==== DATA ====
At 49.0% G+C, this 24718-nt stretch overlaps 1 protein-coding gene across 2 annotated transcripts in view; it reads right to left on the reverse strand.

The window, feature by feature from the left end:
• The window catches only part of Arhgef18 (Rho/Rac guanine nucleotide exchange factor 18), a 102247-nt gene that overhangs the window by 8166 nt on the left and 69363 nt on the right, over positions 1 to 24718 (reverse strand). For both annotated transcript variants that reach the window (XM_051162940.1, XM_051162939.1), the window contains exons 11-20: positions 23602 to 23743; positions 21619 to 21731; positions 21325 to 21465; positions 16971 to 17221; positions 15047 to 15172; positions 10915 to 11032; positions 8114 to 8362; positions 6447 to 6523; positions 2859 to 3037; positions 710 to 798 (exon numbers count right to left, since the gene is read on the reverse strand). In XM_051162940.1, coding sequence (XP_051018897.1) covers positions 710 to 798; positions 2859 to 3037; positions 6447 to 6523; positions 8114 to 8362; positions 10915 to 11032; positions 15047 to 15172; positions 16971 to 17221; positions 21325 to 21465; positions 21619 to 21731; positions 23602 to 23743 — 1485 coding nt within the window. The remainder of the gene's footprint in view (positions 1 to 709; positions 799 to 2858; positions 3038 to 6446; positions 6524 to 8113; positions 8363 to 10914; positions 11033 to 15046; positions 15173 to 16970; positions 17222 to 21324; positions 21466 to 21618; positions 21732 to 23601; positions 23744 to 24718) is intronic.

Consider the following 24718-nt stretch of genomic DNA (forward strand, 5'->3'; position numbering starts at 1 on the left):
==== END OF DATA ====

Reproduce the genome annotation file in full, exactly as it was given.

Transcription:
At 49.0% G+C, this 24718-nt stretch overlaps 1 protein-coding gene across 2 annotated transcripts in view; it reads right to left on the reverse strand.

The window, feature by feature from the left end:
• The window catches only part of Arhgef18 (Rho/Rac guanine nucleotide exchange factor 18), a 102247-nt gene that overhangs the window by 8166 nt on the left and 69363 nt on the right, over positions 1 to 24718 (reverse strand). For both annotated transcript variants that reach the window (XM_051162940.1, XM_051162939.1), the window contains exons 11-20: positions 23602 to 23743; positions 21619 to 21731; positions 21325 to 21465; positions 16971 to 17221; positions 15047 to 15172; positions 10915 to 11032; positions 8114 to 8362; positions 6447 to 6523; positions 2859 to 3037; positions 710 to 798 (exon numbers count right to left, since the gene is read on the reverse strand). In XM_051162940.1, coding sequence (XP_051018897.1) covers positions 710 to 798; positions 2859 to 3037; positions 6447 to 6523; positions 8114 to 8362; positions 10915 to 11032; positions 15047 to 15172; positions 16971 to 17221; positions 21325 to 21465; positions 21619 to 21731; positions 23602 to 23743 — 1485 coding nt within the window. The remainder of the gene's footprint in view (positions 1 to 709; positions 799 to 2858; positions 3038 to 6446; positions 6524 to 8113; positions 8363 to 10914; positions 11033 to 15046; positions 15173 to 16970; positions 17222 to 21324; positions 21466 to 21618; positions 21732 to 23601; positions 23744 to 24718) is intronic.

Consider the following 24718-nt stretch of genomic DNA (forward strand, 5'->3'; position numbering starts at 1 on the left):